This morning, we arrived early to the beautiful city of Visby on the Swedish island of Gotland. We had the incredibly well-conserved medieval town center all to ourselves. There wasn’t a single cloud in the sky, and the city was steadily warming up as we wandered through its narrow cobblestone streets to our first stop of the day: the Gotland Historical Fornsal Museum.
Focusing on the Viking and medieval heritage of Visby and its surroundings, the museum displays some incredible treasures, including an entire room of carved standing stones, hordes of silver coins and glass beads, and a reconstructed medieval merchant’s cellar. The museum also tells the story of Visby’s heyday as one of the early trading cities of the Hanseatic League, a medieval confederation of merchant guilds. Visby’s great success in the thirteenth and early fourteenth centuries allowed its wealthy traders to build a protective ring wall, fifteen churches, and a crowded center of merchant houses. But more importantly for modern-day visitors like us, it is thanks to Visby’s decline beginning at the end of the fourteenth century that it has remained the historic gem it is today.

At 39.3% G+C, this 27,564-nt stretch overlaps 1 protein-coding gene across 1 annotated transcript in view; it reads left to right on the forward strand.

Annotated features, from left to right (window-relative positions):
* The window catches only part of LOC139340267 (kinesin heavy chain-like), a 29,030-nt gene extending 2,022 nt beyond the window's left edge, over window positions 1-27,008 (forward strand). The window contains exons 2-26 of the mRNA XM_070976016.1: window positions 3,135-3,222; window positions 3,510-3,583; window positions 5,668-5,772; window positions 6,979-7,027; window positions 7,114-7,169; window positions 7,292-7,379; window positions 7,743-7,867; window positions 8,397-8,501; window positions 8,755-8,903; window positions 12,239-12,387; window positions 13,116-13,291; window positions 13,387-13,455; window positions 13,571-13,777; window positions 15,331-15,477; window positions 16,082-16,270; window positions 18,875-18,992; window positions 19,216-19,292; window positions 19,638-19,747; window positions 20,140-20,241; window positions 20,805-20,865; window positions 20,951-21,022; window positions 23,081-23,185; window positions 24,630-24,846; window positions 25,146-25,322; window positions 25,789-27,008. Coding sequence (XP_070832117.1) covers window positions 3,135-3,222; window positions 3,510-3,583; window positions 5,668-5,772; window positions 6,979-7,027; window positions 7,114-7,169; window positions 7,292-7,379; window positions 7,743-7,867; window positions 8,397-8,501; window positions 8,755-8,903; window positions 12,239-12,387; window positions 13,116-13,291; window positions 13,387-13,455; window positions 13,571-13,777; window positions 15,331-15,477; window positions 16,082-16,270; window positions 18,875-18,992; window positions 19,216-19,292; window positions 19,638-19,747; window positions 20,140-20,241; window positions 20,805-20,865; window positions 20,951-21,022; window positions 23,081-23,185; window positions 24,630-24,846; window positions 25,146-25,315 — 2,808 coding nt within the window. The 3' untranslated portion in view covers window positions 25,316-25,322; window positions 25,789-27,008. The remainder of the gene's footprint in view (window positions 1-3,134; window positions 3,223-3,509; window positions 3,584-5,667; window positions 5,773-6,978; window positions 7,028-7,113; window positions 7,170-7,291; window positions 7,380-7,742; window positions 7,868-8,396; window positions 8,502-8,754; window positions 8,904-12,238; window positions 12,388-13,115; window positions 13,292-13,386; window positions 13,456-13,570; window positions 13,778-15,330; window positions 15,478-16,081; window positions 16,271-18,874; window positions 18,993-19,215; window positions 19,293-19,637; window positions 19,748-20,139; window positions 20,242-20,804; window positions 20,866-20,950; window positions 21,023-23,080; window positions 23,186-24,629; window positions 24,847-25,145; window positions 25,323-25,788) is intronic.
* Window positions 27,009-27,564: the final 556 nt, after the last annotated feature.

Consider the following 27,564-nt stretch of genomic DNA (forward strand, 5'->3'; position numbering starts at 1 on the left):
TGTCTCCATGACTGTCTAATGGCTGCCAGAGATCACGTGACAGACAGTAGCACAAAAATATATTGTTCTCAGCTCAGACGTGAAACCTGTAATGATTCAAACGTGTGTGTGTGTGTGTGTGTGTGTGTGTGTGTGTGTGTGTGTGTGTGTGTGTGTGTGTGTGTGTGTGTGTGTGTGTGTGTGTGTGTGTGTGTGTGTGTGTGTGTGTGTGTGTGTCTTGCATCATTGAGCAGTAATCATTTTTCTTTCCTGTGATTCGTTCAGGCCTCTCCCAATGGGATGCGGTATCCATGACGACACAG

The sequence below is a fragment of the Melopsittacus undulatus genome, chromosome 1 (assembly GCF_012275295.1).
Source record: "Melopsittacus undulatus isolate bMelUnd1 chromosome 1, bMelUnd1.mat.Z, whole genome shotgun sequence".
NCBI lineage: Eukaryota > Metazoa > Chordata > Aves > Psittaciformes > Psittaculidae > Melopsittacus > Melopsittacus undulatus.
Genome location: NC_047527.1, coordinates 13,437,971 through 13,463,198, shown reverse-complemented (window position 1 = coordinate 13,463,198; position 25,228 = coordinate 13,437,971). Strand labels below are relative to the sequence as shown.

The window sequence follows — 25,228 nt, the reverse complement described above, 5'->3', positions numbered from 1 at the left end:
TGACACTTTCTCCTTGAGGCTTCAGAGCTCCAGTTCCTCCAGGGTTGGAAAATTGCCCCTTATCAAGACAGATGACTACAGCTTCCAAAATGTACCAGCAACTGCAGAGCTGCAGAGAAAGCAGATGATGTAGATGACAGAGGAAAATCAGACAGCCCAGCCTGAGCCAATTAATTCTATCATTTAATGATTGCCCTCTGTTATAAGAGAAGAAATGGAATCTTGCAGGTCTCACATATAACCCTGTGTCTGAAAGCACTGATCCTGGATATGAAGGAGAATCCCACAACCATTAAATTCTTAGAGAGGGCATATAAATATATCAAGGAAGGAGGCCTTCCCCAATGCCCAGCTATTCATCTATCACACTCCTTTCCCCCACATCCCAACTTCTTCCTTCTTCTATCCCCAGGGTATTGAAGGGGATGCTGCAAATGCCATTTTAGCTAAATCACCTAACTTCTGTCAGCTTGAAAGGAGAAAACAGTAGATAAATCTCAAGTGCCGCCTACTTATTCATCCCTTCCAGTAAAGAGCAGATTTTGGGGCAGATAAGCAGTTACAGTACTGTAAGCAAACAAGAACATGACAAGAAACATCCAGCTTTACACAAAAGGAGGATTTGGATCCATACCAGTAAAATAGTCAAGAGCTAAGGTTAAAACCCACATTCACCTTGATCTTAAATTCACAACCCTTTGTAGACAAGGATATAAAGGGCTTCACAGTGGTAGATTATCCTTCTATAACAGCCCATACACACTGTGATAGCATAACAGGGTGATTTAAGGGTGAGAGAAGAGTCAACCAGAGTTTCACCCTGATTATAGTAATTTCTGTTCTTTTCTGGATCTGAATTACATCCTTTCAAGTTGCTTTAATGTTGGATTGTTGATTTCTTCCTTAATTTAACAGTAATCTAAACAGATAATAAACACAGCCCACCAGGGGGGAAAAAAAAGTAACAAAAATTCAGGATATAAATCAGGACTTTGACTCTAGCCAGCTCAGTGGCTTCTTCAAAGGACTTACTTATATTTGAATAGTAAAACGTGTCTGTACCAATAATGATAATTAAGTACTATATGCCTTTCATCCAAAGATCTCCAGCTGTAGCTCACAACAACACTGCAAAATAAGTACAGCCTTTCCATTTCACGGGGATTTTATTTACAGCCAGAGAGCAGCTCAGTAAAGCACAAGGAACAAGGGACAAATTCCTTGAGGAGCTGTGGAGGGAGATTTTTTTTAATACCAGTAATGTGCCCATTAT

Visby is sometimes known as the ‘City of Roses,’ a well-deserved title we witnessed for ourselves along the Fiskargränd, a street of tiny, rose-adorned houses that some of us recognized from the 1969 film adaptation of the famous Pippi Longstocking children’s book series. Visby has also been called the ‘City of Ruins’ for the twelve church ruins that project from its skyline. One of these even has intact passages running through its walls that the bravest of us explored for some excellent views.
After lunch, we received an exceptional treat: a presentation by our special guest Anders Fogh Rasmussen, the former Prime Minister of Denmark and Secretary General of NATO, on the history of the Scandinavian and Baltic region and its present-day political situation. We followed this with a second remarkable experience: a private choral concert by the Visby Vokalensemble in the ruins of St. Clemens Church.
On our walk back to the ship, we stopped to admire the wooden houses recently recoated in tar and to smell the blooming lilacs. We later found the same lilacs garnishing our dinner, which we enjoyed during our sail to Öland, the destination for our final day on National Geographic Explorer. Those of us with remaining energy were wildly entertained by naturalist Eduardo Shaw’s stories about his experiences with Lindblad dating back to 1975.